Age-related hearing loss is associated with increased risk of cognitive decline and dementia, according to a growing body of research. For example, an analysis of 40 studies from 12 countries linked hearing loss to a modestly increased risk of cognitive impairment and dementia and to declines in all aspects of cognition.
None of the studies in this analysis assessed whether hearing aids help protect cognition. However, the researchers, who published their findings in JAMA Otolaryngology-Head & Neck Surgery, cited other research indicating that the hearing aids may have such benefits in older people who are still cognitively intact, though not in those who already have dementia.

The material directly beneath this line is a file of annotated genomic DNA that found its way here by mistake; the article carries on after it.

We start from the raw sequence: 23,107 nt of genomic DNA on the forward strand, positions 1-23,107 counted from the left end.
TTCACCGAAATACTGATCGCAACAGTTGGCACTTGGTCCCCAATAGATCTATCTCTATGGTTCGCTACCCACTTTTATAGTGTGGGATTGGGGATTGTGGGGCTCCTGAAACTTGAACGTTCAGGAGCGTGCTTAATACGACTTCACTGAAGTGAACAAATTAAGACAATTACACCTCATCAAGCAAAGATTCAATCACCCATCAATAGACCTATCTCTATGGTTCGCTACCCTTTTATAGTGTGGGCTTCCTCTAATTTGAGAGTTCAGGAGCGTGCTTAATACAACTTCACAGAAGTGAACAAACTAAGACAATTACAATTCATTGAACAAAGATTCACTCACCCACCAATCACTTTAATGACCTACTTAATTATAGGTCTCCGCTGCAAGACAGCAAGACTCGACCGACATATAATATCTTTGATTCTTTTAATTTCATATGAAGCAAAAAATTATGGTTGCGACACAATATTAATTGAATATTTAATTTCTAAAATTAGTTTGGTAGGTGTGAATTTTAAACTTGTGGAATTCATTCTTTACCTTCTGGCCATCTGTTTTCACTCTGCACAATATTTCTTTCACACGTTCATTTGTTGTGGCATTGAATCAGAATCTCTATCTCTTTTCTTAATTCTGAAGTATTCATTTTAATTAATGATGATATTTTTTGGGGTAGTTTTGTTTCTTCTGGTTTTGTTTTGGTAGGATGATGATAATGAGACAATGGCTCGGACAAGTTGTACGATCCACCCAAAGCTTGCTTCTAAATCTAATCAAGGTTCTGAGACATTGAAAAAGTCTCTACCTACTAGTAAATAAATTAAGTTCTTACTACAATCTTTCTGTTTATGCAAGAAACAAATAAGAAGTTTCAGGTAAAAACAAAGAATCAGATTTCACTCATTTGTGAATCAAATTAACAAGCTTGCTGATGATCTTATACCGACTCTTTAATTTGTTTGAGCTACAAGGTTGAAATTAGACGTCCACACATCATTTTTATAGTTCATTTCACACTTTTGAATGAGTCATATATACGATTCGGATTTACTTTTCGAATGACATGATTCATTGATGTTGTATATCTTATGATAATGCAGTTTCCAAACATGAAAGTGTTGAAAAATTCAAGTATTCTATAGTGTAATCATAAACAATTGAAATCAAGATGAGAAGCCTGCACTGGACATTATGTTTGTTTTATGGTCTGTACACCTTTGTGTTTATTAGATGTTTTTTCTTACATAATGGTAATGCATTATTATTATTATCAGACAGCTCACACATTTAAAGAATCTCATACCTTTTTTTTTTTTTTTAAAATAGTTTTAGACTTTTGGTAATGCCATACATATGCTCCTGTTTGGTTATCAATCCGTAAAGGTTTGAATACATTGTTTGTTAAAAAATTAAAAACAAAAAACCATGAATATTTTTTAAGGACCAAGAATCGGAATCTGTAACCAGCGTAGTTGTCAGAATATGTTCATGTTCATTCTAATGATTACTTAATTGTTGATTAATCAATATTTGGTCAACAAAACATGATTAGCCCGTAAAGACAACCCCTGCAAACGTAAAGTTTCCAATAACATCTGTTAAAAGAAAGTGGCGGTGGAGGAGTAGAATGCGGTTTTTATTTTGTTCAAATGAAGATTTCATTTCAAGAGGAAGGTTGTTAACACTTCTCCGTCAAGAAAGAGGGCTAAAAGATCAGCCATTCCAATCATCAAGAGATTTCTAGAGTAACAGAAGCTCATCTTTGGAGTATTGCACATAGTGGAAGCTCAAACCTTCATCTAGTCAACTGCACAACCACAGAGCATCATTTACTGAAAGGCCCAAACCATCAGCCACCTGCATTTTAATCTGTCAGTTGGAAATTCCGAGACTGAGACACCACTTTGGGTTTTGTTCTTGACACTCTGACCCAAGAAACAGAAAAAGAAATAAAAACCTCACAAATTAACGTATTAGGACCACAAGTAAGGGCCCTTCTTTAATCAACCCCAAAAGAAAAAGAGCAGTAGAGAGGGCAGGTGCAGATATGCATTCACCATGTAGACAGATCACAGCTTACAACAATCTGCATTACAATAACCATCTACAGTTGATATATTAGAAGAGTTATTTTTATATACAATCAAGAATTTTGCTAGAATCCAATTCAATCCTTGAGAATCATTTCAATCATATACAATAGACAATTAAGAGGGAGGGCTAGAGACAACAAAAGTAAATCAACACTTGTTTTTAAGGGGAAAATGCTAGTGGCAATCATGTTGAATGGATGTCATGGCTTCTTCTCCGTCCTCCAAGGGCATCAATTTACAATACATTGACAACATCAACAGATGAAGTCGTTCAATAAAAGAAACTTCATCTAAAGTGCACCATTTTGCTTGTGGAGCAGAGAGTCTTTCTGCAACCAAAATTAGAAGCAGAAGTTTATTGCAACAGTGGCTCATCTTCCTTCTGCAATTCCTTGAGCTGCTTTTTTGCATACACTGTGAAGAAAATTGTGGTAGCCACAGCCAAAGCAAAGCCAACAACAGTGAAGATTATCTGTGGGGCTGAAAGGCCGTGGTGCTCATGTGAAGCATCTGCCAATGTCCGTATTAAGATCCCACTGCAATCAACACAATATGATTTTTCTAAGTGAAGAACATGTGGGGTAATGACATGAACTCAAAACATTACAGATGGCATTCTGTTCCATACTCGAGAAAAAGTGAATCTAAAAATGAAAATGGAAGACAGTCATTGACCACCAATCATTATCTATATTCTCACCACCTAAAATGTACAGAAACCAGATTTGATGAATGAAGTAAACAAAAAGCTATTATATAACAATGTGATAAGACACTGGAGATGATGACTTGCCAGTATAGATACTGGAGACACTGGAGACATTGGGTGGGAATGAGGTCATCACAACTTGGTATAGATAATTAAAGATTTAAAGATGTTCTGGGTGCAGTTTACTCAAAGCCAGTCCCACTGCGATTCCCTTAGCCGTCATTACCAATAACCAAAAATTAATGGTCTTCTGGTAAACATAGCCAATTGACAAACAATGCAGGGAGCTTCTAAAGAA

Results from a large study published earlier this year in the Journal of the American Geriatrics Society provides additional evidence that hearing aids may slow cognitive decline in people who are hearing-impaired.
The new study followed 2,040 people (ages 50 and older) who started using hearing aids over an 18-year period. Cognitive testing showed that after participants began using the aids, their memory scores declined more slowly than before using them. The researchers controlled for socioeconomic variables and risk factors for cognitive impairment. “Public health efforts to increase access to quality hearing health care might delay the onset of cognitive impairment and prove a successful preventive intervention to reduce the impending dementia epidemic,” the study concluded.